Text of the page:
Students at Westlake High School in Waldorf, Md., participate in an interactive digital conversation with historian Kenneth C. Davis about late 19th and early 20th century American history on Thursday. The school uses a state of the art "telepresence center" for students to connect with experts all over the world.
The hallways at Westlake High School in Maryland are just like thousands of other school hallways around the country: kids milling around, laughing and chatting on their way to class.
On a recent morning, about 30 kids took their seats in a classroom that initially seems like any other. The major difference here is that instead of a chalkboard and a lectern at the head of the class, there are two enormous flat-panel screens and thin, white microphones hanging in four rows across the ceiling.
Bright lights are part of a city's ecosystem. Think of Times Square or the Las Vegas Strip or right outside your bedroom window.
Electric lighting is ubiquitous in most urban and suburban neighborhoods. It's something most people take for granted, but appreciate, since it feels like well-lit streets keep us safer. But what if all this wattage is actually causing harm?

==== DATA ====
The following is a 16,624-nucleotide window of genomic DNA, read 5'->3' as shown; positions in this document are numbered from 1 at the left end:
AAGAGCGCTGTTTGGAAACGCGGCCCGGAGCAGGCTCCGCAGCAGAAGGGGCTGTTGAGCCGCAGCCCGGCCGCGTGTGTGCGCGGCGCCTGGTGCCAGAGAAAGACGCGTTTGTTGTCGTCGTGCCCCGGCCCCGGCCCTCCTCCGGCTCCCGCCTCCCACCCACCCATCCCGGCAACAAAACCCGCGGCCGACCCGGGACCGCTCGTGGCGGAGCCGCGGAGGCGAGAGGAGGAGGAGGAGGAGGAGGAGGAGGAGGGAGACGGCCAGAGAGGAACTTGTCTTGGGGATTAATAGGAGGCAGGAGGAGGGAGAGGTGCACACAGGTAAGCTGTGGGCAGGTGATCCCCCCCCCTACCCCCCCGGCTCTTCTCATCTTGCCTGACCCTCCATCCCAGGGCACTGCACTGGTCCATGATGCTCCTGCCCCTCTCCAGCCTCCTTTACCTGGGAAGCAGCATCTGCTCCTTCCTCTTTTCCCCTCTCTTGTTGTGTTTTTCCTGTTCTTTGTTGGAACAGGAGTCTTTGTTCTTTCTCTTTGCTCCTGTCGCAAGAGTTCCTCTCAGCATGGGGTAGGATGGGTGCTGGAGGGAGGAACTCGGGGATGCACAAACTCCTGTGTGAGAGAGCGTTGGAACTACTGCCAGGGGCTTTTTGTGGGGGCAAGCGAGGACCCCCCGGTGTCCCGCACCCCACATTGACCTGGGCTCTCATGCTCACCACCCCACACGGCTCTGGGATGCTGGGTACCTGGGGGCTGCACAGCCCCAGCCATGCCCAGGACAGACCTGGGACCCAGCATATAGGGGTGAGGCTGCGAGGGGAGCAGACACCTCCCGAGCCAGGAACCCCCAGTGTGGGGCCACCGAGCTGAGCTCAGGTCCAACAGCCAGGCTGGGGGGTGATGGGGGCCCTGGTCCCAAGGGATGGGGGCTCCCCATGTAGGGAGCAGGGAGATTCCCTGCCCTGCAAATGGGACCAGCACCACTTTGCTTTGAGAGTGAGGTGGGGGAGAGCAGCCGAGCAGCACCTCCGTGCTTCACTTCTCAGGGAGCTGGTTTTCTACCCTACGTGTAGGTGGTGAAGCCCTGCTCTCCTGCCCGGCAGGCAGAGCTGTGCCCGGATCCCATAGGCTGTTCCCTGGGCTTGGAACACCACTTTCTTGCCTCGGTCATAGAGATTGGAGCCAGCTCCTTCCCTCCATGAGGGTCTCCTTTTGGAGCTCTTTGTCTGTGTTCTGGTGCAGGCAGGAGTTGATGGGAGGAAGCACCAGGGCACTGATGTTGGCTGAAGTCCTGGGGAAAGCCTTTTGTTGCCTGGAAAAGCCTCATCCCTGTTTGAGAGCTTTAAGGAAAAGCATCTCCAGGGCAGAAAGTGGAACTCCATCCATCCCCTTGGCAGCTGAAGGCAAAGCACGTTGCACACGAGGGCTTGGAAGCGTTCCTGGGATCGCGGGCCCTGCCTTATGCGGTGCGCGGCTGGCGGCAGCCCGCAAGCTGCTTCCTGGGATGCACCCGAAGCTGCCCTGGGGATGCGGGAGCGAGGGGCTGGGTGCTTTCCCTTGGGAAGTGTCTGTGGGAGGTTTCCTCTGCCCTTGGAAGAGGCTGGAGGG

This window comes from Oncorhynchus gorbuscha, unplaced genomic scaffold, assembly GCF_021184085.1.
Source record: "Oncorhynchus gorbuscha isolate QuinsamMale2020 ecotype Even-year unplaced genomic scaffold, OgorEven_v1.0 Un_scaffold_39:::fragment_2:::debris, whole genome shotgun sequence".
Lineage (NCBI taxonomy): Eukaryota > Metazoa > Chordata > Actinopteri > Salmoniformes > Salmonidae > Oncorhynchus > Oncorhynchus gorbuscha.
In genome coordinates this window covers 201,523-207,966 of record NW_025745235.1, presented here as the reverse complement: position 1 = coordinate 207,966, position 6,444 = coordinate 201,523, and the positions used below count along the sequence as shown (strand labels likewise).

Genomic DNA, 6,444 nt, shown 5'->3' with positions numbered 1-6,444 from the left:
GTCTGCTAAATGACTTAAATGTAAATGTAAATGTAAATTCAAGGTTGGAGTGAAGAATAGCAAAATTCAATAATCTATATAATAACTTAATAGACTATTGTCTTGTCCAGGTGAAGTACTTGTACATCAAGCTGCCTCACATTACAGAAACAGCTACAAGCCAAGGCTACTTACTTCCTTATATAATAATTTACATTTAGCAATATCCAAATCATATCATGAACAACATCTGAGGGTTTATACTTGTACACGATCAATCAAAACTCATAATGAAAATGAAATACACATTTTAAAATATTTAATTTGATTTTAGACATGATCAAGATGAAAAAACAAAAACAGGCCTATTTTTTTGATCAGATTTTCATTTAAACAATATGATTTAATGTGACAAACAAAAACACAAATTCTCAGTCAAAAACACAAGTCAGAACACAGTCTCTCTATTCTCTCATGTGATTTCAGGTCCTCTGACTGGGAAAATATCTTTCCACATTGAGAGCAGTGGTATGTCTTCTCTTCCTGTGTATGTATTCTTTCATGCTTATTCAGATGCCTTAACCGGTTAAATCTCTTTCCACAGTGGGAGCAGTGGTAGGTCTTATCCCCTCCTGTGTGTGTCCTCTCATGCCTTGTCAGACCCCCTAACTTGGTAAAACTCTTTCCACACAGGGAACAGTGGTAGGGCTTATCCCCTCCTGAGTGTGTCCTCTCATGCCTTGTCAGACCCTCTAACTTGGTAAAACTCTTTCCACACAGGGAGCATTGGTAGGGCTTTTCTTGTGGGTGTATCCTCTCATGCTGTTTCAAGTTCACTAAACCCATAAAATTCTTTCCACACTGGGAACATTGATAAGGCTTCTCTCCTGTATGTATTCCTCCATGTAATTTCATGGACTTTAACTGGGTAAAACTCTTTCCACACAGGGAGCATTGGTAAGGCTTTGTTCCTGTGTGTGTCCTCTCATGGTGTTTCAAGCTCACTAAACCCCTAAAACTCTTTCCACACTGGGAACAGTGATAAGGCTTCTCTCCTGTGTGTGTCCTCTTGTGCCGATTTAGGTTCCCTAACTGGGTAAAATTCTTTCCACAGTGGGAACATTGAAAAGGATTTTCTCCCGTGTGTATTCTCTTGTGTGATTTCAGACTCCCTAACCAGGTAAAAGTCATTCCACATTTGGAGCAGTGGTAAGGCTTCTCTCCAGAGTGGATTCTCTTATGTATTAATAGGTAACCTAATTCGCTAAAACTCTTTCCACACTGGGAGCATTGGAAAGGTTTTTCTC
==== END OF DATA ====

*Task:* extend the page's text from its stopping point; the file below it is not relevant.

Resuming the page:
"We're getting brighter and brighter and brighter," warns Paul Bogard, author of the upcoming book, End of Night: Searching for Natural Darkness in an Age of Artificial Light.
Margaret Bonds, who died in 1972, is perhaps near the top of the very short list of African-American female composers. Thanks to her partnerships with Langston Hughes and soprano Leontyne Price and others, she's remembered in some circles as an important figure in American composition. But, mostly, she's been forgotten.
"It's amazing that people don't know who she was, although she was quite well known in her time," says Louise Toppin, an opera singer and a voice professor at the University of North Carolina at Chapel Hill.
Syrian President Bashar Assad, in apparent response to Secretary of State John Kerry's remarks last week in support of opposition forces in Syria, says only the Syrian people can tell him to step down.
"Only Syrian people can tell the president stay or leave, come or go. No one else," he said in an interview to Britain's Sunday Times.
It was a rare TV interview for the Syrian president, whose regime has battled rebels as well as calls to step down for nearly two years.